Storing your Garland Tangle Free

You can use discarded paper towel or gift wrapping rolls to store your garlands in between uses.  Cut two small slits in each end of the cardboard roll.  Insert one end of the twine in a slit, and then wrap the garland around the roll and secure the other end of the twine in the second slit.

I am continuing to experiment with coloring corks.  I hope to be blogging about colored wine cork garland soon! 🙂 Until then, check out my Pinterest Board for more wine cork garland photos. It’s a virtual bulletin board dedicated to fabulous photos and uses of wine corks!!!

Happy Crafting!

Comments (12)

Mary GideonNovember 18th, 2011 at 4:58 pm

Love this idea. Perfect for the holidays…and for all of us heavy wine drinkers!

[…] The Wooden Bee […]

Gwen CDecember 29th, 2012 at 11:55 am

Thanks for the tips….so much fun to make and I love to recycle my wine corks!

Stephanie HowertonApril 15th, 2013 at 12:48 pm

What a cool way to make garland! Love both options that you gave.

TriciaJuly 8th, 2013 at 3:51 pm

I love this! Thanks for sharing your wonderful talent over on the Upcycled Linky Party at

EarleneJuly 28th, 2013 at 11:39 am

How do you drill the hole in the cork so that it is centered at each end?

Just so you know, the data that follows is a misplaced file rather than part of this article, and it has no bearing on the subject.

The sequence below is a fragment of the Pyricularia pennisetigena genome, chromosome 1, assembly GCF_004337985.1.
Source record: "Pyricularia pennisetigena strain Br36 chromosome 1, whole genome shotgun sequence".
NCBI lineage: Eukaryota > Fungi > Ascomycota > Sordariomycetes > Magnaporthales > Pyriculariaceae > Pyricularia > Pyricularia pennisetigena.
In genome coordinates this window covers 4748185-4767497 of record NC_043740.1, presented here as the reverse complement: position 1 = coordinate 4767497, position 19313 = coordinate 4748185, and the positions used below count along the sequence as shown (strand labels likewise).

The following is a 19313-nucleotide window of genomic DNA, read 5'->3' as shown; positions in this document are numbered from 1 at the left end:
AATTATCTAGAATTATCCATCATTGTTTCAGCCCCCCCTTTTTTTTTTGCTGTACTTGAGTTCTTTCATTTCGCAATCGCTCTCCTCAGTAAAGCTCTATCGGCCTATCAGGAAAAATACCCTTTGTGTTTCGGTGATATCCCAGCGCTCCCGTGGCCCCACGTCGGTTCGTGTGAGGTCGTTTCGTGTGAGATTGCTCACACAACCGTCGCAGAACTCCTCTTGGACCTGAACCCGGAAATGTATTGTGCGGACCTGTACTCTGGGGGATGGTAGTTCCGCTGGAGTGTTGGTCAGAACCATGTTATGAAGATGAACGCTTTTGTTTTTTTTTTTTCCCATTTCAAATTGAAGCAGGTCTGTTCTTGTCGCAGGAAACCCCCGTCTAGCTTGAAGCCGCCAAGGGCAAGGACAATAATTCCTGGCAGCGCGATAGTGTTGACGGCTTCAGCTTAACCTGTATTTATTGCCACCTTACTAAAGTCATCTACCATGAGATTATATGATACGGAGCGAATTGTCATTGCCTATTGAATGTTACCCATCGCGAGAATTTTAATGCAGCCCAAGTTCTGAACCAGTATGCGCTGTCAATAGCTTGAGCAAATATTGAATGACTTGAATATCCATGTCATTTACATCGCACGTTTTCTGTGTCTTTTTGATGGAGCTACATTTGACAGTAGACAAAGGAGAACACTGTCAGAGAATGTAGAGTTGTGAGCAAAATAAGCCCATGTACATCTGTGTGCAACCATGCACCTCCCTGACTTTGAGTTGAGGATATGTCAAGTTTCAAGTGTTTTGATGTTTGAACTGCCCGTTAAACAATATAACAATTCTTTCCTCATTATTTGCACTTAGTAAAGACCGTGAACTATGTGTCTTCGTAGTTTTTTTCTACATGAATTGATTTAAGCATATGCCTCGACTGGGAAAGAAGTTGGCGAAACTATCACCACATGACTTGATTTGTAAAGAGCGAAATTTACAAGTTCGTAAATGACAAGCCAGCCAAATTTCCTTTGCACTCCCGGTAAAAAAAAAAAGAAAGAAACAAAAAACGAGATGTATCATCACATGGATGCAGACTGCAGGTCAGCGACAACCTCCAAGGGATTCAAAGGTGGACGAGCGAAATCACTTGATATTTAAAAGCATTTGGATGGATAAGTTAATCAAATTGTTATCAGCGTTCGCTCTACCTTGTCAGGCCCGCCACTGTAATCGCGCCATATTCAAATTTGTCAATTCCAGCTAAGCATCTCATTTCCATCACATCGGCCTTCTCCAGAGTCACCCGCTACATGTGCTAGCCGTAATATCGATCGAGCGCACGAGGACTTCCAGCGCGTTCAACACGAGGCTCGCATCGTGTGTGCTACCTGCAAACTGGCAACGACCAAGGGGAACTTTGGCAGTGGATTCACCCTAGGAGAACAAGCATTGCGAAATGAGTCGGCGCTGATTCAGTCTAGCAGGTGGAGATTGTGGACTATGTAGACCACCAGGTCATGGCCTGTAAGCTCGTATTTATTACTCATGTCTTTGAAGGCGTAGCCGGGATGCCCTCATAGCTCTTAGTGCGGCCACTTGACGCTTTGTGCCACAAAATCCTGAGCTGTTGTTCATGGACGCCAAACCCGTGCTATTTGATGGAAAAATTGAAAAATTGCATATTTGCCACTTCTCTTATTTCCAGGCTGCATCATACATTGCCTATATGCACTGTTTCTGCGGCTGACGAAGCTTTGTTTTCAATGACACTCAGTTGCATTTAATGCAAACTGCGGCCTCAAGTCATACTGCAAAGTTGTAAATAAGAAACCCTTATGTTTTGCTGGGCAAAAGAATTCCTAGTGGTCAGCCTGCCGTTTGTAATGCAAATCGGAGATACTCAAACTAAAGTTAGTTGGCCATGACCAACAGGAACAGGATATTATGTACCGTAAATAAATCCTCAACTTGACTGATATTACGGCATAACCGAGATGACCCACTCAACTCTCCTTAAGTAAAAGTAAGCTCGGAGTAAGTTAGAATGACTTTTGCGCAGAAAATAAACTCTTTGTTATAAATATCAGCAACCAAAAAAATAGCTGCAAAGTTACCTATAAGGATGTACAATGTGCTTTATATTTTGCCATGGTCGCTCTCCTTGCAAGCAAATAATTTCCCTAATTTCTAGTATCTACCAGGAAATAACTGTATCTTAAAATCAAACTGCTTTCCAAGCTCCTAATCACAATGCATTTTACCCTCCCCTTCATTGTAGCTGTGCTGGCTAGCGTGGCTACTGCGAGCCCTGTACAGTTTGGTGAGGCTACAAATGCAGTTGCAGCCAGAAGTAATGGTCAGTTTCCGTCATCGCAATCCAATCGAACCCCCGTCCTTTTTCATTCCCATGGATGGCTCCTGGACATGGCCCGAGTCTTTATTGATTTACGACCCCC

BreDecember 10th, 2013 at 7:35 pm

Where did you get those beads? I’m looking everywhere and can’t find the right ones

JennaDecember 13th, 2013 at 12:39 am

Trying to make a cork garland and at first was actually nailing the holes in the corks with a large cork and a hammer. Did the drill help and how big did you go before the corks split? I read somewhere that it is helpful to boil the corks for 3 minutes to soften them before attempting to put a hole in them. I did that but it seemed like it make the cork blow up into the hole that I had just nailed… In other words, help!

BeeDecember 18th, 2013 at 11:46 pm

Hi Jenna, no I don’t boil them in water, or soak them in anything. The smaller the bit the better the corks stay together. Here is another wine cork garland tutorial with no drilling. email me if you have any more questions. 🙂

BeeDecember 18th, 2013 at 11:47 pm

You can get a large package of the woods in the beading section of a craft store. I got these at a Michaels.

Wendy BakerMay 1st, 2015 at 1:40 pm

I LOVE this! I can’t wait to make one. What drill did you use or recommend? I’d like to buy a craft drill but have no idea where to start. Thanks!

BeeMay 1st, 2015 at 3:56 pm

Thanks Wendy! We have a cordless compact drill, since we use one for so many different woodworking projects. The craft drills are much more affordable and lightweight. I have not used one though, so I am not sure how well it would drill through cork. I think it would be possible though. Cork isn’t that hard of a material. Good luck!